As was discussed in the Renewable Resources module there is a drive towards the manufacture of bio-based chemicals and a number of bio-derived solvents are now readily available. Although bio-derived solvents are not always safe and non-toxic, as they are renewable they reduce concerns about the use of finite resources such as oil and natural gas. Typical examples of bio-derived solvents include bio-ethanol, limonene and 2-methyl tetrahydrofuran (2-MeTHF). Bio-derived solvents may be renewably derived replacements to established solvents or novel molecules such as dihydrolevoglucosenone, a bio-based alternative for dipolar aprotic solvents.  A broad range of bio-derived solvents will be required to reduce dependence upon traditional fossil derived solvents. Figure 1 below shows a range of possible solvents that can be derived from bio-resources such as forestry, agricultural and food wastes.
It cannot be assumed that simply because a solvent is bio-derived, it is automatically green. The CHEM21 project has developed a new solvent selection guide to assess new bio-derivable solvents alongside traditional solvents..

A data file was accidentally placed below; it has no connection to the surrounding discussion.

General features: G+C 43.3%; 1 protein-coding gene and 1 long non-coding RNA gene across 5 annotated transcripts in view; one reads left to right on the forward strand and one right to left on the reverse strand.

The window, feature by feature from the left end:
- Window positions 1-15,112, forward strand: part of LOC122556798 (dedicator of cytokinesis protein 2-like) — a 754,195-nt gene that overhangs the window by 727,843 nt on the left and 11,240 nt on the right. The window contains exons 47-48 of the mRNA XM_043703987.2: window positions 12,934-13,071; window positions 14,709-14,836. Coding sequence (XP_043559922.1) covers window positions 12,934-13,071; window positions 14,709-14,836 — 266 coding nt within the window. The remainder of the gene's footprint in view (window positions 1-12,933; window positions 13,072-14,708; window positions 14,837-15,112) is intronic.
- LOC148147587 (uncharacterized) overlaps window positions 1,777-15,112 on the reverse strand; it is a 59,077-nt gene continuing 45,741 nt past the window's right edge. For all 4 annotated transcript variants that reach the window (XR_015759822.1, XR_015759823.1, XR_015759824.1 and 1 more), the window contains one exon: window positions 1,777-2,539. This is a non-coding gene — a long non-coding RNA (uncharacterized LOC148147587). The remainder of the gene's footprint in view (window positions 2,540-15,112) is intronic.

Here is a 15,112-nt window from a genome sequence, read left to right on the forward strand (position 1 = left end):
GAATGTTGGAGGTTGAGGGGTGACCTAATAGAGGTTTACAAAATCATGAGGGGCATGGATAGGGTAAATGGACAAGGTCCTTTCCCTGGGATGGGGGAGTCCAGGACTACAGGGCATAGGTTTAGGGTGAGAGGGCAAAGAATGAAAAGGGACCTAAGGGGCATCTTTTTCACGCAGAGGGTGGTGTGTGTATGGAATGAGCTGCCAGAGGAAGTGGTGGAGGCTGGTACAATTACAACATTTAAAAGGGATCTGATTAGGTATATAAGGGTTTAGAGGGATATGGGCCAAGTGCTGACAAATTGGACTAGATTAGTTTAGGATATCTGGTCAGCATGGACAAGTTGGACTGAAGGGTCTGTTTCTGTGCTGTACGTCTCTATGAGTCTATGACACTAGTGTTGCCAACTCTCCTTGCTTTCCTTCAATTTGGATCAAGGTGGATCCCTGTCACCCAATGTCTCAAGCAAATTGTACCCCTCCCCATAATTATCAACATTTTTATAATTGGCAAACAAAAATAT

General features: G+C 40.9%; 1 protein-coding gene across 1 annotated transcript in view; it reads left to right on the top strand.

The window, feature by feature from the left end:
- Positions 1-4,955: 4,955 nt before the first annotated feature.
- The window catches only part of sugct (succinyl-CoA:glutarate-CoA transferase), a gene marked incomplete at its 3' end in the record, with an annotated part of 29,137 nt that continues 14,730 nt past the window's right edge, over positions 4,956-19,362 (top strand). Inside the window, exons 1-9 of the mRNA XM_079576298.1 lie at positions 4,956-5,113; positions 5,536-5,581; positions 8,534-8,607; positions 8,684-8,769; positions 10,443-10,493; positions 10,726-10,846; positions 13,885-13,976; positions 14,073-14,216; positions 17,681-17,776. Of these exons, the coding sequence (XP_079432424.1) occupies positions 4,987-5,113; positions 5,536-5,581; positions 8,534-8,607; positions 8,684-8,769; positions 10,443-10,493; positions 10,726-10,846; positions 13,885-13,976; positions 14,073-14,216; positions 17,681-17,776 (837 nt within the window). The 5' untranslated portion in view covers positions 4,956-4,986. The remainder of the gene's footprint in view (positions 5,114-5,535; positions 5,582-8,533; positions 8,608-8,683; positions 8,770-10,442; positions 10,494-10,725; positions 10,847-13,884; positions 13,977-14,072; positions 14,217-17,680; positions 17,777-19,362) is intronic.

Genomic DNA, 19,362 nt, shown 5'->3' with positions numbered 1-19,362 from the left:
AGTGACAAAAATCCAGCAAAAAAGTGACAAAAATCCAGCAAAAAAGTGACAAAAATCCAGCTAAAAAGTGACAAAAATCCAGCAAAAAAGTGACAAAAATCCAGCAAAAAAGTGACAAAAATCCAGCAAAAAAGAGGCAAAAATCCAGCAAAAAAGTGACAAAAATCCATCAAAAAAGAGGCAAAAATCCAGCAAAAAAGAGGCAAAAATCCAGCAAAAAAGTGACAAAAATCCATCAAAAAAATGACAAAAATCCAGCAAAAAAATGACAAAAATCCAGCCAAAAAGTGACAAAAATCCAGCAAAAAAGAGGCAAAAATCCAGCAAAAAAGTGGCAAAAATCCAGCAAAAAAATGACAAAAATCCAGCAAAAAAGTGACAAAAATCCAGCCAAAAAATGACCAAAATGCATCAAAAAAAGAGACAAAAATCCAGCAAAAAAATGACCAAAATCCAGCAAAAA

To study this area in more depth, see The CHEM21 solvent selection guide
One consideration to take into account in the case of some bio-derived solvents is their greater viscosity and higher boiling points, which can lead to potential issues with recycling and recovery due to higher energy demands.. Whether or not this presents an issue obviously depends upon the industrial application of the solvent.
Renewable Solvent Selection in Medicinal Chemistry, in Green and Sustainable Medicinal Chemistry: Methods, Tools and Strategies for the 21st Century Pharmaceutical Industry, , Royal Society of Chemistry, Cambridge, UK, 2016, ch. 3, pp. 28-40.,
Biocatalysis in bio-derived solvents: an improved approach for medium optimisation, Green Chem., 2014, 16, 2107–2110.,
- Renewable Solvent Selection in Medicinal Chemistry, in Green and Sustainable Medicinal Chemistry: Methods, Tools and Strategies for the 21st Century Pharmaceutical Industry, , Royal Society of Chemistry, Cambridge, UK, 2016, ch. 3, pp. 28-40. ,
- Dihydrolevoglucosenone (Cyrene) as a bio-based alternative for dipolar aprotic solvents, Chem. Commun., 2014, 50, 9650–9652. ,
- CHEM21 selection guide of classical- and less classical-solvents, Green Chem., 2016, 18, 288–296. ,
- Survey of Solvent Usage in Papers Published in Organic Process Research & Development 1997–2012, Org. Process Res. Dev., 2015, 19, 740–747. ,